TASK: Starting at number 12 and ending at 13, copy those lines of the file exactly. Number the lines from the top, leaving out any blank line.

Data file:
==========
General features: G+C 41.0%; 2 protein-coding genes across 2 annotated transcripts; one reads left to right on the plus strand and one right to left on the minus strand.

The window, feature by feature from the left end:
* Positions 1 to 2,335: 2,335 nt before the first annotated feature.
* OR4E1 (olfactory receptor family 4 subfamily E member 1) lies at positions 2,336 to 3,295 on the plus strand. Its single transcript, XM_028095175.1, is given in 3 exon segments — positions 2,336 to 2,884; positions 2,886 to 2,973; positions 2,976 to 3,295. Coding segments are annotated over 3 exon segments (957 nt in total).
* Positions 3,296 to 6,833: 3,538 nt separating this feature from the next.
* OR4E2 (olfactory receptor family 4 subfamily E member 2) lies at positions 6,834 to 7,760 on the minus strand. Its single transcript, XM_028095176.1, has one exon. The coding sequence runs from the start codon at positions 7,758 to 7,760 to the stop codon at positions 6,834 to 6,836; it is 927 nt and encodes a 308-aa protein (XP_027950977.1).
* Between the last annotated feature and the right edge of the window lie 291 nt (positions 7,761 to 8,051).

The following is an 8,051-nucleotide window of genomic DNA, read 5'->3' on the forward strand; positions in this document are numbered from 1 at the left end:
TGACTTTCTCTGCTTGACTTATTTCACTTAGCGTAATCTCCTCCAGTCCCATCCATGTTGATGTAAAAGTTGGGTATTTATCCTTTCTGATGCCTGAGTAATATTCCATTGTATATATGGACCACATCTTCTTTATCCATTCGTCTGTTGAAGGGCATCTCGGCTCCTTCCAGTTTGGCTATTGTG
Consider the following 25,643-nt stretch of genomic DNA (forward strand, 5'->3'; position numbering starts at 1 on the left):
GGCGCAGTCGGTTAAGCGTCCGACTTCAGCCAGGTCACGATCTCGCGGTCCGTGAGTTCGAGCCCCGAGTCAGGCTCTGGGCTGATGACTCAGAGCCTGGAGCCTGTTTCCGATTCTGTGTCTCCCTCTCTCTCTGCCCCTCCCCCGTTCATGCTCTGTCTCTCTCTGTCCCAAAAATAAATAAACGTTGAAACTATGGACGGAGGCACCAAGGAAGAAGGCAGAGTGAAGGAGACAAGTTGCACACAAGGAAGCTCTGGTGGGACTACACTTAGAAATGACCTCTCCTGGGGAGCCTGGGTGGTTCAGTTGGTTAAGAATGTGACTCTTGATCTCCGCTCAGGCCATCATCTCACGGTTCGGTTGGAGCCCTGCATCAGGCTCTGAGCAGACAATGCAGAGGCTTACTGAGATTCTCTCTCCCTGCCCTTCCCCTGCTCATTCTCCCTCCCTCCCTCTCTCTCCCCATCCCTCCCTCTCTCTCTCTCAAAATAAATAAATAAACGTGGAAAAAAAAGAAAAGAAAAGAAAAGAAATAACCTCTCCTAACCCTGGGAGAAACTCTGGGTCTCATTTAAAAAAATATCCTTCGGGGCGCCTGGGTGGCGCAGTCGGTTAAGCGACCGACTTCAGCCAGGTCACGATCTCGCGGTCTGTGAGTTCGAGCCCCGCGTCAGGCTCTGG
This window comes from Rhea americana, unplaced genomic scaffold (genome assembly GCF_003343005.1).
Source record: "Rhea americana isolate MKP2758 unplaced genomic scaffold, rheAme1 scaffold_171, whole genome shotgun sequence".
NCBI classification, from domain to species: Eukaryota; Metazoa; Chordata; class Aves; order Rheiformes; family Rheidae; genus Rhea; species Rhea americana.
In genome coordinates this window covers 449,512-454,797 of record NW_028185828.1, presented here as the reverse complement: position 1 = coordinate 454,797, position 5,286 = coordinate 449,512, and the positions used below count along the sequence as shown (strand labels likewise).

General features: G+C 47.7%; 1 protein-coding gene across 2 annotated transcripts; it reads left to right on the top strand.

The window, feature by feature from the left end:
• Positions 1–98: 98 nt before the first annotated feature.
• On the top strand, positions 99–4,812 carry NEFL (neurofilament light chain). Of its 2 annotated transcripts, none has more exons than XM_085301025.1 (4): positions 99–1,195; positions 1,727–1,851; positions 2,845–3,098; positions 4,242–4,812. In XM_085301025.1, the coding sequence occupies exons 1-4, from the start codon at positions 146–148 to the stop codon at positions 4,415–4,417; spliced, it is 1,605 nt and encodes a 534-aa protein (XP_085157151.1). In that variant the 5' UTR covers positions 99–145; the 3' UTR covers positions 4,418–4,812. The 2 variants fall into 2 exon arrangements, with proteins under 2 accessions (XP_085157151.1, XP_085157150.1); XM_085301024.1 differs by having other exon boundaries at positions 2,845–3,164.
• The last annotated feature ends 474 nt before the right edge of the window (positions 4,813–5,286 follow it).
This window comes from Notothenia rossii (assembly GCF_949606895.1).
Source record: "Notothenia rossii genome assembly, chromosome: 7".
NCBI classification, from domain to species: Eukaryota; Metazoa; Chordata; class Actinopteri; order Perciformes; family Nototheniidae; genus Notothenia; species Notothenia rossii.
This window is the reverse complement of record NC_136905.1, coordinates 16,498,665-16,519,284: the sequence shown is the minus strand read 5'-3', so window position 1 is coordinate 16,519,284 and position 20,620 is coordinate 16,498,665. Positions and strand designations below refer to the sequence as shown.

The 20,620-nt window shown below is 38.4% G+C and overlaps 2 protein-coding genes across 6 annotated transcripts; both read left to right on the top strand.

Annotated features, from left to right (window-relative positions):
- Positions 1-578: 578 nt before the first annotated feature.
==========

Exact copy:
This window comes from Rhea americana, unplaced genomic scaffold (genome assembly GCF_003343005.1).
Source record: "Rhea americana isolate MKP2758 unplaced genomic scaffold, rheAme1 scaffold_171, whole genome shotgun sequence".